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What is eHealth for mood disorders?

eHealth is the use of technologies such as online psychotherapy, informational websites, social media, forums, blogs, and video games to educate, provide social support, encourage screening for disorders, offer self-help strategies and psychotherapy, and reduce stigma. By using eHealth technologies, people can access health materials whenever and wherever they like, work at any speed that is comfortable in the privacy of their own home, and play an active role in their health. At this time, web-based eHealth strategies for mental health have more evidence than mobile-based strategies. Further research and development of eHealth strategies for mood disorders is needed. 

Internet and computer-delivered therapy

Internet and computer-delivered therapy is psychotherapy or behavioral treatment that is delivered online or as a stand-alone computer program. These therapies use audio and video as well as interactive features to engage users. There is a lot of research evidence that supports Internet- and computer-delivered therapy in improving depression and/or anxiety outcomes. Since these programs are completely anonymous, you can share feelings that you may feel uncomfortable sharing with a provider.

Online counseling

Online counseling is psychotherapy that is offered via the internet. It may include the use of email, chat rooms/instant messaging, and webcams. The benefits of online mental health treatment include its accessibility, convenience, and affordability. For instance, people who live in rural or remote areas or people with disabilities may find it easier to access online therapy than in-person therapy. Many people may also find online treatment more comfortable and less stigmatizing than meeting with someone in an office.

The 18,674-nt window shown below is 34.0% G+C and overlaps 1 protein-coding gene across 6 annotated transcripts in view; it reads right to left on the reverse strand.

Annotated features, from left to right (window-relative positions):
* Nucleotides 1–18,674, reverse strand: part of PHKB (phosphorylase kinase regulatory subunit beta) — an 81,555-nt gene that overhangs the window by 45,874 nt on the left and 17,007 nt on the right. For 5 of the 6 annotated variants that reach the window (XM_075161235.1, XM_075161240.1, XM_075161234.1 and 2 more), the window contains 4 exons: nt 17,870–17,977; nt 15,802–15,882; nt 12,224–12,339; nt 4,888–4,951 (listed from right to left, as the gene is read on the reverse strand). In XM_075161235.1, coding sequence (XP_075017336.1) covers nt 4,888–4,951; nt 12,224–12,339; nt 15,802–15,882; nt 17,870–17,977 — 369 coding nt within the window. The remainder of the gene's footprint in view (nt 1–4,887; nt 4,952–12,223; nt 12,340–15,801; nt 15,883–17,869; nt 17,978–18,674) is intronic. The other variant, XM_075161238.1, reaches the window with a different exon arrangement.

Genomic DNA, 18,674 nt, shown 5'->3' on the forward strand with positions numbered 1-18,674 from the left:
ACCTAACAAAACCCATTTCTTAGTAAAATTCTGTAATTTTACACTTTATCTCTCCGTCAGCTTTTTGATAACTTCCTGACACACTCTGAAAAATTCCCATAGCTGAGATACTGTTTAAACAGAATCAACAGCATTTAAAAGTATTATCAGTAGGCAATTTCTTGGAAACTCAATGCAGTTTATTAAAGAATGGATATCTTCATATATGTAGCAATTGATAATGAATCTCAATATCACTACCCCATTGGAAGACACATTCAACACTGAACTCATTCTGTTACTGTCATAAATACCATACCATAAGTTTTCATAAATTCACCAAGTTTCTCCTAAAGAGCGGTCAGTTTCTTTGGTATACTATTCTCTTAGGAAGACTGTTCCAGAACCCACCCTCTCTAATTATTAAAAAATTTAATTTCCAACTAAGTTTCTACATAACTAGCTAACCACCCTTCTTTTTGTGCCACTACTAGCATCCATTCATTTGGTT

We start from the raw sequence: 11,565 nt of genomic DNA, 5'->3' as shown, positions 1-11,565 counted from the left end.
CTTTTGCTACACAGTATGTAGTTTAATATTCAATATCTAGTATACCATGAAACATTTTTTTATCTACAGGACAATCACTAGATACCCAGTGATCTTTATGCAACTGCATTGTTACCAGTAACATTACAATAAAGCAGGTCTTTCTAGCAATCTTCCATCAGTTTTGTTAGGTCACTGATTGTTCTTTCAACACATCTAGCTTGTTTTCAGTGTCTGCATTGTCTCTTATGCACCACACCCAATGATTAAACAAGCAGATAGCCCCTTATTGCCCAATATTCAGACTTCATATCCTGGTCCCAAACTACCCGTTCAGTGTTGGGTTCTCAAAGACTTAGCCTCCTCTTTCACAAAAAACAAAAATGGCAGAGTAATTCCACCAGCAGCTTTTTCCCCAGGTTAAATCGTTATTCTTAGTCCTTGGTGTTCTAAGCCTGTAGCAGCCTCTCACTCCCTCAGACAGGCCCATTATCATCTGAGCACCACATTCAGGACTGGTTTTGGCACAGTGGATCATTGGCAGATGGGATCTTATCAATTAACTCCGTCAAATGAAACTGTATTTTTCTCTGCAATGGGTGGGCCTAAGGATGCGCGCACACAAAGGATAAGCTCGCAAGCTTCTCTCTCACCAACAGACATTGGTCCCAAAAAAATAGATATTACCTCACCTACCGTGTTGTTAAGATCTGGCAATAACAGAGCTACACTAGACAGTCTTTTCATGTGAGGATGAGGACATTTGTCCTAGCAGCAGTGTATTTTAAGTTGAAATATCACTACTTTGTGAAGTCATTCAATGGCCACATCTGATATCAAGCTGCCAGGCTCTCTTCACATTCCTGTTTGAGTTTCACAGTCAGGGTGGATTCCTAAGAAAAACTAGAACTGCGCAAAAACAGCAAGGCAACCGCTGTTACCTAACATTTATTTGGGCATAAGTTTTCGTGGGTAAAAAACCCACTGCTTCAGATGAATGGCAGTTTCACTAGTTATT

However, keeping your information private is a concern with this method of treatment. To ensure that your health information is protected in the same way it would be for an in-person appointment, make sure your provider is using a secure, HIPAA-compliant platform to communicate with you. Whenever possible, sit in a private place during the videoconference where no one else can see or hear the conversation. Use a secure, password-protected Wi-Fi network rather than a public connection.

Mental health apps

In recent years, many mental health apps have become available for smartphone users. These apps provide self-directed mental health education, self-assessment, symptom management, coping strategies, and/or supportive resources. They are not intended to replace professional treatment, but may work well in addition to your treatment plan.